Diagnosis of an MLL can be made by careful history and thorough physical examination. Differential diagnosis includes coagulopathy-related hematomas, bursitis, abscesses, fat necrosis, pseudolipoma, and soft tissue sarcomas, particularly in chronic cases (2,8,34,40). Standard radiographs can be obtained initially to rule out bony involvement, specifically an underlying fracture. In the emergency room setting, computed tomography is often used in evaluation of patients involved in significant trauma. Due to excellent soft tissue contrast, magnetic resonance imaging (MRI) has been considered the modality of choice for delineation of the lesion, allowing determination of lesion characteristics and chronicity (2,12,13,34,39). This can be determined through the age and amount of blood, fat, and lymph tissue within the MLL (2,3,13,20). Acute lesions will appear hypointense on T1-weighted images and hyperintense on T2-weighted images (34). As the hematoma organizes, deoxyhemoglobin is converted into methemoglobin which will appear hyperintense on T1-weighted and T2-weighted images (2,3,34). In more chronic lesions, the coexistence of hemosiderin deposition, granulation tissue, necrotic debris, fibrin, and blood clots show intermediate signal on T1-weighted images and heterogeneous hyperintensity on T2-weighted images (2,3,34). A peripheral fibrous capsule will appear hypointense on T1-weighted and T2-weighted images (3,34). A classification system was developed in 2005 by Mellado and Bencardino (34). It consists of six types of MLL based on morphology, presence or absence of capsule, signal behavior, and enhancement pattern (34). Ultrasound (US) offers many advantages as a diagnostic and therapeutic modality. It is dynamic and provides better soft tissue visualization than plain imaging and can be performed in the office unlike an MRI which is ideal for monitoring (6,12,40,51). US imaging shows hypoechoic to anechoic fluid collections between the deep fat and the overlying fascia (6,12,40,51). Acute and subacute lesions are usually heterogeneous in appearance with irregular margins and lobular shape (2,12,40). Chronic lesions may progress to homogenous appearance with smooth margins and a flat or fusiform shape (2,12,40). In the absence of a US machine, aspiration of lesions with positive transillumination can help with diagnosis and expedite recovery (20).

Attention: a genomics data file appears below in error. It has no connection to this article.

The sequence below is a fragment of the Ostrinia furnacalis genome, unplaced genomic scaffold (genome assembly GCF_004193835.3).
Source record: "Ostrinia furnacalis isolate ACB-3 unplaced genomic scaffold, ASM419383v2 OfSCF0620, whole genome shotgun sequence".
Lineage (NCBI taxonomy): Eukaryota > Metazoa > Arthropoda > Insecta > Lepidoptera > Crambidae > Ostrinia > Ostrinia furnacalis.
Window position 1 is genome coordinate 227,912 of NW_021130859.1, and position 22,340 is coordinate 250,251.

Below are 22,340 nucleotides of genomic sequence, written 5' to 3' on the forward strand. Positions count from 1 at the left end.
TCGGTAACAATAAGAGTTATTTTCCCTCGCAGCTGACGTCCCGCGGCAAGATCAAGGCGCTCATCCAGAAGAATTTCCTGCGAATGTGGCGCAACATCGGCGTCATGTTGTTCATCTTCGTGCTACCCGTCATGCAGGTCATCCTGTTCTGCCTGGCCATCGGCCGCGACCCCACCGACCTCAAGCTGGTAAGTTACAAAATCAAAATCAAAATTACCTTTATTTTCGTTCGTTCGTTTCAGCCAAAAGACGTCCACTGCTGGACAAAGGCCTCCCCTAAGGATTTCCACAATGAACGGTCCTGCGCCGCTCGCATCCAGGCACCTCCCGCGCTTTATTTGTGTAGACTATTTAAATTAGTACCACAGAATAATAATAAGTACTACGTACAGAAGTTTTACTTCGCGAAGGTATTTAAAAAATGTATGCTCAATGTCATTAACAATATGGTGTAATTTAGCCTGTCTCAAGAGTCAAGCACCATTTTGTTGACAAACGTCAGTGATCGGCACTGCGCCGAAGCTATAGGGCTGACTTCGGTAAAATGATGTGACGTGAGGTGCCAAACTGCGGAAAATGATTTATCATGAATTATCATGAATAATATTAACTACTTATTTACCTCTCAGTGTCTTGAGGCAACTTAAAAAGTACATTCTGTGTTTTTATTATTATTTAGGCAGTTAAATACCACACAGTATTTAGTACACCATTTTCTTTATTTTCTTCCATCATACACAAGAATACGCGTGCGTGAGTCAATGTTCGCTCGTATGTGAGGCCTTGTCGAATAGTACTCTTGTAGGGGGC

Early recognition of MLL is significant because neglected lesions can result in recurrent fluid accumulation, infection, and skin necrosis (2,39,40,49). The persistent inflammatory reaction leads to recurrent fluid accumulation and subsequent formation of a peripheral fibrous capsule that prevents reabsorption of the serosanguinous fluid (2,14). At the onset of injury, there is an accumulation of blood, lymph, debris, and necrotic fat that can potentially lead to bacterial colonization and subsequent infection (2,14,48). Hak et al. (14) showed that about half of the lesions studied were culture positive at the time of initial debridement. In addition, chronic MLL can interfere with peripheral perfusion through the dermal plexus which can lead to skin necrosis (33,41,42). Using a percutaneous technique for drainage is advantageous because it allows for preservation of this subdermal arterial plexus (48).
Nonsurgical treatment aims to evacuate the fluid between the superficial and deep fascia and prevent pseudocyst formation, infection, and skin necrosis. For acute lesions, this includes aspiration and compression. Depending on the amount of blood and lymphatic products and the acuity of the collected fluid, an aspiration with a large bore needle (e.g., 14–22 gauge) may or may not be successful (15,20,31). Like any other trauma-related fluid collection, recovery from serosanguinous type in general is shorter and less painful in comparison to a well-formed coagulated hematoma which may take a few months to completely resolve. A minimally invasive approach is advantageous because it decreases the iatrogenic injury to the remaining subcutaneous vascular supply and improves overall cosmetics (3). A Z-track method of inserting the needle in which the skin and deeper layers are not in the same plane helps seal the path (15). In athletes, aspiration allows for quicker return to play. Tejwani et al. (48) showed that repeat aspiration successfully allowed professional American football players to return to play with ultimate resolution of their lesions.
Nickerson et al. (41) has come up with a treatment algorithm for acute lesions based on their volume. They recommend observation and compression bandages for small, asymptomatic lesions less than 50 mL and percutaneous aspiration for symptomatic lesions less than 50 mL without overlying skin changes (41). They found aspirated volumes greater than 50 mL were associated with treatment failure and as a result recommend counseling patients on risk of recurrence (41). These recommendations do not include large lesions with skin necrosis which required debridement (41).
Chronic lesions that display a fibrous capsule on imaging will likely be difficult to aspirate and recur without surgical intervention (13).